Looking back at old articles about Southfield, Michigan star Lawrence Marshall, the first thing that jumps out at you is a painful story of losing his father and grandfather in 2013. Other than that, it was the story of a bright future - one of the top ten prospects in Michigan, a force on the edge who was part defensive lineman and part linebacker.
Curiously, though, I noticed that his favorite player was a guy who shares his name: Lawrence Taylor, affectionately known as LT. He was another force on the edge who made life hell for anybody on the opposing sideline.
(Warning: this video starts off with plenty of NSFW language. Also, the embed’s just here for show, so here’s the link to watch LT do his thing.)
Now, Lawrence Marshall is up to 285, and he’s got a new aspiration: dominate on the line of scrimmage, keep the paths clean for Mike McCray, and maybe dust off a little of that old pass-rushing skill from time to time. Funnily enough, he’s now more of a clone of Malik McDowell, a teammate of his at Southfield, than he is Lawrence Taylor. But the mentality is still the same.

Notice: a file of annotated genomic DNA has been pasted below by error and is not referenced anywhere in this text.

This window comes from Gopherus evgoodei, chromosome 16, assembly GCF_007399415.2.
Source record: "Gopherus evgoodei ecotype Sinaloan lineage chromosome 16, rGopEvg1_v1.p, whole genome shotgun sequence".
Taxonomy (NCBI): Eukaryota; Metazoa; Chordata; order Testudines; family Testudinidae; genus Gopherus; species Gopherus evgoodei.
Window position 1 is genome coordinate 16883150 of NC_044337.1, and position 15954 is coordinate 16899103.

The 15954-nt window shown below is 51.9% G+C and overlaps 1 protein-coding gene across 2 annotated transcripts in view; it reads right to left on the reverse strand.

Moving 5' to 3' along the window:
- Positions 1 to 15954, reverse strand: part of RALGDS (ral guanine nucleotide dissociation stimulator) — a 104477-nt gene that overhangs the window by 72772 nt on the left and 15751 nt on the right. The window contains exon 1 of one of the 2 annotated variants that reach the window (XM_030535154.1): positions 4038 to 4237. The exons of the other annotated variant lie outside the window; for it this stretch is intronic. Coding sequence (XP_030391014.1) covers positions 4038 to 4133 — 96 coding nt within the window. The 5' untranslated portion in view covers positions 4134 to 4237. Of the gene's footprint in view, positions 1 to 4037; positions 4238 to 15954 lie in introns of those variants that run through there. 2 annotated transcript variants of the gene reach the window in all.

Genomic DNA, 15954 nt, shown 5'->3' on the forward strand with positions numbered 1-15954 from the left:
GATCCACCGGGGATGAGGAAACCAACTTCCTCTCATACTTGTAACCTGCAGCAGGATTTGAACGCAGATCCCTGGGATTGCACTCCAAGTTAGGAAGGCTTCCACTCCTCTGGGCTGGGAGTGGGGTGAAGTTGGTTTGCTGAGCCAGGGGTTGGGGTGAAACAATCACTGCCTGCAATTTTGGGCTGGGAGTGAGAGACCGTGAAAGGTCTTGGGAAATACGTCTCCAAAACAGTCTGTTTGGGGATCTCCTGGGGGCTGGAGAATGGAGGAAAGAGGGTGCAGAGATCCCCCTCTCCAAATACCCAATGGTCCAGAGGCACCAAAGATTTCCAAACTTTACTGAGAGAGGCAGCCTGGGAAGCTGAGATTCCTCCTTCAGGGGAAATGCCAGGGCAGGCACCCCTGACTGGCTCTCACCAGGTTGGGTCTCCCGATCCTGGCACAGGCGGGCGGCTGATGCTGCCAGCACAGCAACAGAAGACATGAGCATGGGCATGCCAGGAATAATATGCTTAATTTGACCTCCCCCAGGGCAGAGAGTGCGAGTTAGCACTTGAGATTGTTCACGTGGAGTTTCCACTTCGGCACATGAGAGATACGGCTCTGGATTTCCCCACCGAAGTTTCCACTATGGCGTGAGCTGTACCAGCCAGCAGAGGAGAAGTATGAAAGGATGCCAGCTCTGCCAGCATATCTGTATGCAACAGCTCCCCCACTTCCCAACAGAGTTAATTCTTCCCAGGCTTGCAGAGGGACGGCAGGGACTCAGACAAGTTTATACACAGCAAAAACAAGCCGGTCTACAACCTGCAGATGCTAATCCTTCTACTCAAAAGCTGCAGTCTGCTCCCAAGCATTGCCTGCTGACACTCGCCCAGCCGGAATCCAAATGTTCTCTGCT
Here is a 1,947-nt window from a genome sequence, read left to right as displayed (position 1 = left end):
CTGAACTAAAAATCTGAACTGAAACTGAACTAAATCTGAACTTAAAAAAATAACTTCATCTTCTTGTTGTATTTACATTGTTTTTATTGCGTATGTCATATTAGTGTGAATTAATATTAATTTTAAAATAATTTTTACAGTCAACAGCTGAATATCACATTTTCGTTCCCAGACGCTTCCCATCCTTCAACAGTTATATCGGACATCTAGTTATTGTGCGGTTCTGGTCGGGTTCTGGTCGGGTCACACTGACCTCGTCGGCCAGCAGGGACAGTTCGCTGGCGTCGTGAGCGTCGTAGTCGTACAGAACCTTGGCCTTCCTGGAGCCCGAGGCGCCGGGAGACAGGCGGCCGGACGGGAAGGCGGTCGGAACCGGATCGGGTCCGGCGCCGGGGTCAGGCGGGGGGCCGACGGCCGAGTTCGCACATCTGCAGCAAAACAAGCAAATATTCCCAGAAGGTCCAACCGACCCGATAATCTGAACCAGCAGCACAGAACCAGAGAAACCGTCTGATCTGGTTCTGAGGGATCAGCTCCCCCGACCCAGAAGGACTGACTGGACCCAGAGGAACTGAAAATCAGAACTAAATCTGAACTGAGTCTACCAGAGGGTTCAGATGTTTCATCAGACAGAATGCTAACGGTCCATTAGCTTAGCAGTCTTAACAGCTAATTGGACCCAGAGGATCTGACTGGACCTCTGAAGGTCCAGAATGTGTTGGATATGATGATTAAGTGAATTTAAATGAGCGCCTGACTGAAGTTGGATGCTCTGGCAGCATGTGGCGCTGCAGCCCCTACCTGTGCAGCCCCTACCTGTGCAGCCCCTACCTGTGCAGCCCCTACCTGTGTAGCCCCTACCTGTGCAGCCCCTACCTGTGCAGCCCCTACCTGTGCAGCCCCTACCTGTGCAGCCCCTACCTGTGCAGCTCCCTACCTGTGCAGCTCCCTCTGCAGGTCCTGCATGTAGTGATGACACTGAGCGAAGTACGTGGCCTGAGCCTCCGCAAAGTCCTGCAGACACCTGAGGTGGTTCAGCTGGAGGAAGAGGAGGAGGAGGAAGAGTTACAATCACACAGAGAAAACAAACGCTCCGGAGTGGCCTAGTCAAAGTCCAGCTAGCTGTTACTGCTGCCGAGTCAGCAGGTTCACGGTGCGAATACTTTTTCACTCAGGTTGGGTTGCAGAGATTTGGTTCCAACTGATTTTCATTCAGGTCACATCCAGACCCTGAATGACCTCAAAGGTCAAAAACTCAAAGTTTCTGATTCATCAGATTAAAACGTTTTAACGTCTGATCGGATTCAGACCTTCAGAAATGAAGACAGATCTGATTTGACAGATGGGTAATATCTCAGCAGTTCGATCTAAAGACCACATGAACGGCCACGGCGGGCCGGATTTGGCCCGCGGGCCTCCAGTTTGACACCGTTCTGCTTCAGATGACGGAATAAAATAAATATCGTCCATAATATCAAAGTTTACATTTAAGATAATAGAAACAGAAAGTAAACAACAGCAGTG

There were only three games Marshall played in this past year: Hawaii, UCF, and a blowout win against Maryland. He was listed at 268 on the roster, closer to a strongside end than the weakside end/linebacker he came to campus to play. He looked solid from both an athleticism and technique perspective, a far cry from his first weeks on the practice field.
"There's some guys we were pointing out on film from Day 1 of spring until now have made huge strides," said Michigan’s defensive coordinator back in 2015, D.J. Durkin. "Lawrence Marshall, he's a young guy, he's a (redshirt) freshman. The first two practices he could barely line up and now he's out there and playing really well for us, we expect him to help us."
That didn’t come to fruition in 2015 or 2016, and time is slowly running out to make a statement at the college level. He’ll have a different opportunity this time, though - to add interior pass rushing and veteran strength to the three-technique spot behind Maurice Hurst. It’s a position he’s uniquely qualified to fill.
It will be a culmination of a lot of things for Marshall, who remained committed to Michigan during their own tenuous 2014 on-field campaign.
“Michigan had my back: That’s why I stayed committed,” Marshall said at the time. “Though they had a bad season, their loyalty to me was unbelievable when I was in a time of need.
“They came to (my dad’s) funeral. They don’t have to do that. All they have to do is send a text saying ‘Sorry for your loss.’ It really touched me that they were there for me and was a big reason that I stayed committed to Michigan.”